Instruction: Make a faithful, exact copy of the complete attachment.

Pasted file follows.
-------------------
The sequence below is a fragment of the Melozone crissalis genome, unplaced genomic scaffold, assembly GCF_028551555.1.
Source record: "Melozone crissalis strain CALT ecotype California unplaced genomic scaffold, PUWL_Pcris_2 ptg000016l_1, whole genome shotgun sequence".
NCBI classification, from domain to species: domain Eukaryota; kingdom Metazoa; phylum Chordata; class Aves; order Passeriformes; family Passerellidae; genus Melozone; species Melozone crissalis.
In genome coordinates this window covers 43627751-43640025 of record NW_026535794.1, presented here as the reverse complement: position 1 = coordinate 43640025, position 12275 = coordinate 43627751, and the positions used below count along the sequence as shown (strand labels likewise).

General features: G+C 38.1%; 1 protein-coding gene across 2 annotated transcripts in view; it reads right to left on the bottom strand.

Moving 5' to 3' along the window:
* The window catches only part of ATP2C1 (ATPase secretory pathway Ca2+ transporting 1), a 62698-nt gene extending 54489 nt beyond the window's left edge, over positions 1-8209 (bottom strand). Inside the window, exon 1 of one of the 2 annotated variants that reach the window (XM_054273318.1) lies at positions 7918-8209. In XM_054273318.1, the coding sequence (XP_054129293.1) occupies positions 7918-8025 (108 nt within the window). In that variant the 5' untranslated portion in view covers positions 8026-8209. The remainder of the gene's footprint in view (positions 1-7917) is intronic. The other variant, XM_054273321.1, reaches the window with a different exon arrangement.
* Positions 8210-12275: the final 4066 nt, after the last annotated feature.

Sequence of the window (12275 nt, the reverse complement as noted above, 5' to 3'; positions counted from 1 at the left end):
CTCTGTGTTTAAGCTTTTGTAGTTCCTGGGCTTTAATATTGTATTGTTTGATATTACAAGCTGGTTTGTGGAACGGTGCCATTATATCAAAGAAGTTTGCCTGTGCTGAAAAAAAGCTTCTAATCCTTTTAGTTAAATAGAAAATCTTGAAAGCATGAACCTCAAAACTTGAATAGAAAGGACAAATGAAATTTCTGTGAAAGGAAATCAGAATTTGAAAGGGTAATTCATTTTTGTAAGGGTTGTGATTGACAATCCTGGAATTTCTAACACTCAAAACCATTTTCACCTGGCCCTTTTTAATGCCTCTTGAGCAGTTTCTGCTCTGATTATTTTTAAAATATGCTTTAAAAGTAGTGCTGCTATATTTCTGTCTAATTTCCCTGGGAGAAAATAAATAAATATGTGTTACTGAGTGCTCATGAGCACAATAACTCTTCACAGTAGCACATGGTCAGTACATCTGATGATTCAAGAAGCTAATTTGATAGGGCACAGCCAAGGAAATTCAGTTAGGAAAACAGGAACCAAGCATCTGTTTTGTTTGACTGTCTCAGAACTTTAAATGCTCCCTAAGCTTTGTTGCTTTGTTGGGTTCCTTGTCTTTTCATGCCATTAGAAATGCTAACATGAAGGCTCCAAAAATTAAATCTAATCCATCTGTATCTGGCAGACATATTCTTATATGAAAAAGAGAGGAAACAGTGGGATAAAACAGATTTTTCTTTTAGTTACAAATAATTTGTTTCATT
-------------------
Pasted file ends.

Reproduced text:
The sequence below is a fragment of the Melozone crissalis genome, unplaced genomic scaffold, assembly GCF_028551555.1.
Source record: "Melozone crissalis strain CALT ecotype California unplaced genomic scaffold, PUWL_Pcris_2 ptg000016l_1, whole genome shotgun sequence".
NCBI classification, from domain to species: domain Eukaryota; kingdom Metazoa; phylum Chordata; class Aves; order Passeriformes; family Passerellidae; genus Melozone; species Melozone crissalis.
In genome coordinates this window covers 43627751-43640025 of record NW_026535794.1, presented here as the reverse complement: position 1 = coordinate 43640025, position 12275 = coordinate 43627751, and the positions used below count along the sequence as shown (strand labels likewise).

General features: G+C 38.1%; 1 protein-coding gene across 2 annotated transcripts in view; it reads right to left on the bottom strand.

Moving 5' to 3' along the window:
* The window catches only part of ATP2C1 (ATPase secretory pathway Ca2+ transporting 1), a 62698-nt gene extending 54489 nt beyond the window's left edge, over positions 1-8209 (bottom strand). Inside the window, exon 1 of one of the 2 annotated variants that reach the window (XM_054273318.1) lies at positions 7918-8209. In XM_054273318.1, the coding sequence (XP_054129293.1) occupies positions 7918-8025 (108 nt within the window). In that variant the 5' untranslated portion in view covers positions 8026-8209. The remainder of the gene's footprint in view (positions 1-7917) is intronic. The other variant, XM_054273321.1, reaches the window with a different exon arrangement.
* Positions 8210-12275: the final 4066 nt, after the last annotated feature.

Sequence of the window (12275 nt, the reverse complement as noted above, 5' to 3'; positions counted from 1 at the left end):
CTCTGTGTTTAAGCTTTTGTAGTTCCTGGGCTTTAATATTGTATTGTTTGATATTACAAGCTGGTTTGTGGAACGGTGCCATTATATCAAAGAAGTTTGCCTGTGCTGAAAAAAAGCTTCTAATCCTTTTAGTTAAATAGAAAATCTTGAAAGCATGAACCTCAAAACTTGAATAGAAAGGACAAATGAAATTTCTGTGAAAGGAAATCAGAATTTGAAAGGGTAATTCATTTTTGTAAGGGTTGTGATTGACAATCCTGGAATTTCTAACACTCAAAACCATTTTCACCTGGCCCTTTTTAATGCCTCTTGAGCAGTTTCTGCTCTGATTATTTTTAAAATATGCTTTAAAAGTAGTGCTGCTATATTTCTGTCTAATTTCCCTGGGAGAAAATAAATAAATATGTGTTACTGAGTGCTCATGAGCACAATAACTCTTCACAGTAGCACATGGTCAGTACATCTGATGATTCAAGAAGCTAATTTGATAGGGCACAGCCAAGGAAATTCAGTTAGGAAAACAGGAACCAAGCATCTGTTTTGTTTGACTGTCTCAGAACTTTAAATGCTCCCTAAGCTTTGTTGCTTTGTTGGGTTCCTTGTCTTTTCATGCCATTAGAAATGCTAACATGAAGGCTCCAAAAATTAAATCTAATCCATCTGTATCTGGCAGACATATTCTTATATGAAAAAGAGAGGAAACAGTGGGATAAAACAGATTTTTCTTTTAGTTACAAATAATTTGTTTCATT